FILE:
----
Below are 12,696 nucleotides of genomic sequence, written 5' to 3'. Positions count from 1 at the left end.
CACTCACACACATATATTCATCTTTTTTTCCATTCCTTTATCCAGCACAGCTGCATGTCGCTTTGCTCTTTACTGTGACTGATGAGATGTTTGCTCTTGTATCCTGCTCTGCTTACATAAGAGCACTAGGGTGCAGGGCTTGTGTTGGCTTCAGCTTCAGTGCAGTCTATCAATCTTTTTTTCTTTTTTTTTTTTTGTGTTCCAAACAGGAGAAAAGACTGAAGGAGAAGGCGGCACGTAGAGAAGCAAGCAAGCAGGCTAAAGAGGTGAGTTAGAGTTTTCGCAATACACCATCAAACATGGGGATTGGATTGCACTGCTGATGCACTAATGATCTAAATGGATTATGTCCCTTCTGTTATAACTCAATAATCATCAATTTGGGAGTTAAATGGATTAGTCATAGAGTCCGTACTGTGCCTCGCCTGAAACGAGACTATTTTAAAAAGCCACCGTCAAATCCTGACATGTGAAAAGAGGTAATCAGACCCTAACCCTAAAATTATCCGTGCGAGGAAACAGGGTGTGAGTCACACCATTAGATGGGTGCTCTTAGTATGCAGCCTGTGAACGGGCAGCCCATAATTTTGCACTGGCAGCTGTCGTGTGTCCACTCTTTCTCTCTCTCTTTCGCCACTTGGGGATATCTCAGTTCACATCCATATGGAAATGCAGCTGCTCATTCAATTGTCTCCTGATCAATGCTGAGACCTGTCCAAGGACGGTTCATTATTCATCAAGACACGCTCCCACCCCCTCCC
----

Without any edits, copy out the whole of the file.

Below are 12,696 nucleotides of genomic sequence, written 5' to 3'. Positions count from 1 at the left end.
CACTCACACACATATATTCATCTTTTTTTCCATTCCTTTATCCAGCACAGCTGCATGTCGCTTTGCTCTTTACTGTGACTGATGAGATGTTTGCTCTTGTATCCTGCTCTGCTTACATAAGAGCACTAGGGTGCAGGGCTTGTGTTGGCTTCAGCTTCAGTGCAGTCTATCAATCTTTTTTTCTTTTTTTTTTTTTGTGTTCCAAACAGGAGAAAAGACTGAAGGAGAAGGCGGCACGTAGAGAAGCAAGCAAGCAGGCTAAAGAGGTGAGTTAGAGTTTTCGCAATACACCATCAAACATGGGGATTGGATTGCACTGCTGATGCACTAATGATCTAAATGGATTATGTCCCTTCTGTTATAACTCAATAATCATCAATTTGGGAGTTAAATGGATTAGTCATAGAGTCCGTACTGTGCCTCGCCTGAAACGAGACTATTTTAAAAAGCCACCGTCAAATCCTGACATGTGAAAAGAGGTAATCAGACCCTAACCCTAAAATTATCCGTGCGAGGAAACAGGGTGTGAGTCACACCATTAGATGGGTGCTCTTAGTATGCAGCCTGTGAACGGGCAGCCCATAATTTTGCACTGGCAGCTGTCGTGTGTCCACTCTTTCTCTCTCTCTTTCGCCACTTGGGGATATCTCAGTTCACATCCATATGGAAATGCAGCTGCTCATTCAATTGTCTCCTGATCAATGCTGAGACCTGTCCAAGGACGGTTCATTATTCATCAAGACACGCTCCCACCCCCTCCC